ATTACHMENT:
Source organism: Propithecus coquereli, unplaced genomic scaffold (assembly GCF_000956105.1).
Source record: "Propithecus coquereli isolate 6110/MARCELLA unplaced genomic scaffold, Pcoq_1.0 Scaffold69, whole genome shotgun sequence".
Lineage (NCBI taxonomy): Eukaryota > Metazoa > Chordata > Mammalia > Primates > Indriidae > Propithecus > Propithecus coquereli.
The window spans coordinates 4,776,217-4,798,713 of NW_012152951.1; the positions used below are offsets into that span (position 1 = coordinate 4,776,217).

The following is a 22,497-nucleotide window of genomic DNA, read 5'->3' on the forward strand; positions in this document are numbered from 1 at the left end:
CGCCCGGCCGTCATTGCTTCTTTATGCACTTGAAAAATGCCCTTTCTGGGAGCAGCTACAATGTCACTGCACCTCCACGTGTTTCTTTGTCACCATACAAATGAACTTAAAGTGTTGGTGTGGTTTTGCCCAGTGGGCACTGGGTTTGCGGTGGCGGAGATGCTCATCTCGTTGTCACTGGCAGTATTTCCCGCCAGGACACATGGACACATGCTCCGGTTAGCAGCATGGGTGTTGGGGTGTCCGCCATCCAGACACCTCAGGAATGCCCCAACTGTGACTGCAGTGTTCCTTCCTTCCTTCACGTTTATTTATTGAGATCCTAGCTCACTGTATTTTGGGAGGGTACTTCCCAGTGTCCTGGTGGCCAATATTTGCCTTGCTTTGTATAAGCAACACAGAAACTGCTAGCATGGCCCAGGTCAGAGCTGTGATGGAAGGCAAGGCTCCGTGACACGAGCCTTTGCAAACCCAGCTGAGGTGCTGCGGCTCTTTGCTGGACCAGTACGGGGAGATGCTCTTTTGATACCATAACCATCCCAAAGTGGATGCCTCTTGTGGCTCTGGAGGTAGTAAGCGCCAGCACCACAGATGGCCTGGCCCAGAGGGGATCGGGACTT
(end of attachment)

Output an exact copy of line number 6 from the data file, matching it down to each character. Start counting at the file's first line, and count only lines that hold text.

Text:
CGCCCGGCCGTCATTGCTTCTTTATGCACTTGAAAAATGCCCTTTCTGGGAGCAGCTACAATGTCACTGCACCTCCACGTGTTTCTTTGTCACCATACAAATGAACTTAAAGTGTTGGTGTGGTTTTGCCCAGTGGGCACTGGGTTTGCGGTGGCGGAGATGCTCATCTCGTTGTCACTGGCAGTATTTCCCGCCAGGACACATGGACACATGCTCCGGTTAGCAGCATGGGTGTTGGGGTGTCCGCCATCCAGACACCTCAGGAATGCCCCAACTGTGACTGCAGTGTTCCTTCCTTCCTTCACGTTTATTTATTGAGATCCTAGCTCACTGTATTTTGGGAGGGTACTTCCCAGTGTCCTGGTGGCCAATATTTGCCTTGCTTTGTATAAGCAACACAGAAACTGCTAGCATGGCCCAGGTCAGAGCTGTGATGGAAGGCAAGGCTCCGTGACACGAGCCTTTGCAAACCCAGCTGAGGTGCTGCGGCTCTTTGCTGGACCAGTACGGGGAGATGCTCTTTTGATACCATAACCATCCCAAAGTGGATGCCTCTTGTGGCTCTGGAGGTAGTAAGCGCCAGCACCACAGATGGCCTGGCCCAGAGGGGATCGGGACTT